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    STUDIA EUROPAEA - Issue no. 1 / 2005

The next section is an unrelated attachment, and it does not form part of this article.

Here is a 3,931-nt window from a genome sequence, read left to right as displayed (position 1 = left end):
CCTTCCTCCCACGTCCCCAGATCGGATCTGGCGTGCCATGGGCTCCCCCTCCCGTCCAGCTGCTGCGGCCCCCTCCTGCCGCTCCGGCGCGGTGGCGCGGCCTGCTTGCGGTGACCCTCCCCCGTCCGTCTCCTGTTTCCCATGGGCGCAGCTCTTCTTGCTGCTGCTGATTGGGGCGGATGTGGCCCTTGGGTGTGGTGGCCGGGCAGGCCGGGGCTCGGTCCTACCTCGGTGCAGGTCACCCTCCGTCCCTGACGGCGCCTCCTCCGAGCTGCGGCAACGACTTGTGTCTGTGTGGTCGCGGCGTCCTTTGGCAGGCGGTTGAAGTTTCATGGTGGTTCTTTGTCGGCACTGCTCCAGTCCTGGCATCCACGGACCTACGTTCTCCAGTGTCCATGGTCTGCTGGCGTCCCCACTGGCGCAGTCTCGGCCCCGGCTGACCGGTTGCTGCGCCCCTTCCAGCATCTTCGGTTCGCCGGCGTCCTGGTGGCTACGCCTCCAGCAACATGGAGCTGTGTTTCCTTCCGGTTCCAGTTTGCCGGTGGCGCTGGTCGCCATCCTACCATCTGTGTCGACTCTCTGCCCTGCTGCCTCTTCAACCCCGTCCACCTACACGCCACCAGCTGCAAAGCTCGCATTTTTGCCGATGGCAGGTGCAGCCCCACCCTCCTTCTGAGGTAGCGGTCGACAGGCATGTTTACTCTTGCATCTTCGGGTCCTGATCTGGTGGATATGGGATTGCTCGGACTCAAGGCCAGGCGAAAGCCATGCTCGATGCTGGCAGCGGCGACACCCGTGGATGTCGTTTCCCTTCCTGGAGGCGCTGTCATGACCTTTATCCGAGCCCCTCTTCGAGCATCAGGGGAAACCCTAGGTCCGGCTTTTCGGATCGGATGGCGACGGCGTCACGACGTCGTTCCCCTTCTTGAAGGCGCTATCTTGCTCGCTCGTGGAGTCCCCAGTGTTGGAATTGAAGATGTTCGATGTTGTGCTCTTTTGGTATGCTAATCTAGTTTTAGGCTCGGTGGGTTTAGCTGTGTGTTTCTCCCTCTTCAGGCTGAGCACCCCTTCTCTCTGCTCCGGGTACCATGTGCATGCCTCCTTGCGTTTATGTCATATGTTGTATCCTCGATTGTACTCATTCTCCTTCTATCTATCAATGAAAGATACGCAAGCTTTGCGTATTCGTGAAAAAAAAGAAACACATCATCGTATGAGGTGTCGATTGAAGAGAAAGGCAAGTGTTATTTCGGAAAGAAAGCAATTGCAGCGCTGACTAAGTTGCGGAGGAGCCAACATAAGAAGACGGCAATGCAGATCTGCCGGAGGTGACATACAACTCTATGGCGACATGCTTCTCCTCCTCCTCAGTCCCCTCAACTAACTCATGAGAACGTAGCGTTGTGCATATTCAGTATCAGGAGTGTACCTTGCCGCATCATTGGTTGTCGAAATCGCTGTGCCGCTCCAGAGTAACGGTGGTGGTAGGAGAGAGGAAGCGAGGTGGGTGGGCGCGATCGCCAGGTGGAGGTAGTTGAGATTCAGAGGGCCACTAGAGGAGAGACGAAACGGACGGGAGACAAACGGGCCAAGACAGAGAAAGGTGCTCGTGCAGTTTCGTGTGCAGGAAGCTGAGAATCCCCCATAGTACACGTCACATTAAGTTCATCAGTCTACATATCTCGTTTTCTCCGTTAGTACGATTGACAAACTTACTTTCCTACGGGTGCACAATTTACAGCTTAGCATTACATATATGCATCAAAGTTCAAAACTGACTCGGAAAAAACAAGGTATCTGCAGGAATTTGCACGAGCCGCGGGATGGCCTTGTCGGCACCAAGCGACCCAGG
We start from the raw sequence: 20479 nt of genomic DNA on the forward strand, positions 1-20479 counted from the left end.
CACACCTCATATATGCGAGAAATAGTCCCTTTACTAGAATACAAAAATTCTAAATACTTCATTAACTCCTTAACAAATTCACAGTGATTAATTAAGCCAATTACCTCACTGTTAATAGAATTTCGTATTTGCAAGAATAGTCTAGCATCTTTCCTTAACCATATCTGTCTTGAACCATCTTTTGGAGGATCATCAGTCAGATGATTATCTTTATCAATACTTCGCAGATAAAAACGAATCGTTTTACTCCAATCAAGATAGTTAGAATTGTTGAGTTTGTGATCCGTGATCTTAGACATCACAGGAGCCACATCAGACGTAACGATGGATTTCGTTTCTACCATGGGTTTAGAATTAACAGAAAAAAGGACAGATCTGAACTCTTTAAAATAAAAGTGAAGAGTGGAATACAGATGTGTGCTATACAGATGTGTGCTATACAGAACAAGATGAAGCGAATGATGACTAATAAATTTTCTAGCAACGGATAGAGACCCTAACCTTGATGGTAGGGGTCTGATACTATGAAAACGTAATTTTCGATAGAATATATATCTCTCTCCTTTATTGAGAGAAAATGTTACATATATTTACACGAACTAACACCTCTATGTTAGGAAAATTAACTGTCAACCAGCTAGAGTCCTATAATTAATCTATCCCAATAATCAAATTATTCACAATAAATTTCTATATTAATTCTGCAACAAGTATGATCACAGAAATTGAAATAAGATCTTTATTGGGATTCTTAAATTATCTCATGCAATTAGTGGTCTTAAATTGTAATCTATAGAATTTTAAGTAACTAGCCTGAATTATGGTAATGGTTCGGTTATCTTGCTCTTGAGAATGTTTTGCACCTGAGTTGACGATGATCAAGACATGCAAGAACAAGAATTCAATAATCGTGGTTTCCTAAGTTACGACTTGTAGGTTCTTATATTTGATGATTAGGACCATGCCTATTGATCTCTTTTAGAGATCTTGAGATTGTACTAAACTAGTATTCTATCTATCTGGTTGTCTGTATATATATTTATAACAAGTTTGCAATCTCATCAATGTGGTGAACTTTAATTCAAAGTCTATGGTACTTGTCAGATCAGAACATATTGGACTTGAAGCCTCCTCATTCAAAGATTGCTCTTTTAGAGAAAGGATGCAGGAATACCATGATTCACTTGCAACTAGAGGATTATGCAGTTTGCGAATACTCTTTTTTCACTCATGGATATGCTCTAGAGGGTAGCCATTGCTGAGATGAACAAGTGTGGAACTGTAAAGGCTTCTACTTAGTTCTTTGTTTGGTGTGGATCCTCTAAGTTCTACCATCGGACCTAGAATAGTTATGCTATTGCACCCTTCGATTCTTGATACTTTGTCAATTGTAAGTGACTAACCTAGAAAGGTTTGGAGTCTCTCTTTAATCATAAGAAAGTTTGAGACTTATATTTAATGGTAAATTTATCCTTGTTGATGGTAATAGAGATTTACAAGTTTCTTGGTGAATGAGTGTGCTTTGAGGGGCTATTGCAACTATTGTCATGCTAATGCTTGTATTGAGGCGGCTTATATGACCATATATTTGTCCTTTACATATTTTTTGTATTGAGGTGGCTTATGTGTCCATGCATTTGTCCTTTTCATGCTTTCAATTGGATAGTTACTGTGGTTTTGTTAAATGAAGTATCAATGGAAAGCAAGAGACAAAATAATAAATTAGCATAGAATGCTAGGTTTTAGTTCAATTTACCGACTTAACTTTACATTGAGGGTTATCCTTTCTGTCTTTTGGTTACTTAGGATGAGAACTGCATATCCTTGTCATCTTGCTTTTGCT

Abstract:  The resurrection of Europeanism as ideology in post-communist Romania was done in villa from downtown Cluj, in the surroundings of the library of a great scholar who had reached the biological - but not psychological, old age, in the years following the 1989 overthrow. Back then, after two years during which Ion Iliescu and his collaborators had thought that the autochthonous revolutionary impetus could be quenched by a Gorbachev-like government of the perestroika-glasnost type, the arresting of the last USSR president, his stormy release and the dissolution, in 1991, of the communist colossus in the east threw the Romanian decision-makers into a persistent state of confusion for the years to follow. The voice that was distinctly heard, for those who chose to listen to it, putting forward the natural orientation towards the European Union - not only in the field of Romania''s external alliances, but also as a pattern of civilisation, was that of Adrian Marino. Through a series of articles, studies, essays and responses to surveys, the up-to-then literary critic and the encyclopaedic hermeneutist articulated, between 1991 and 1994, what would later become the contents of the first Europeanist book-manifesto in post-communist Romania. As a result of fortunate circumstances, Silviu Lupescu, who had been up to that moment the editor of the European Institute in Iaşi, inaugurated, in 1995, the activity of his new publishing house, Polirom, with the volume entitled Pentru Europa. Integrarea Romaniei. Aspecte ideologice şi culturale. (Pro Europe. Romania''s Integration. Cultural and Ideological Aspects). This books appears to be, moreover, the last book he published during his lifetime, the second edition being published - in a revised and completed form, these very days, to mark the festive ten-year anniversary of the Polirom publishing house.  
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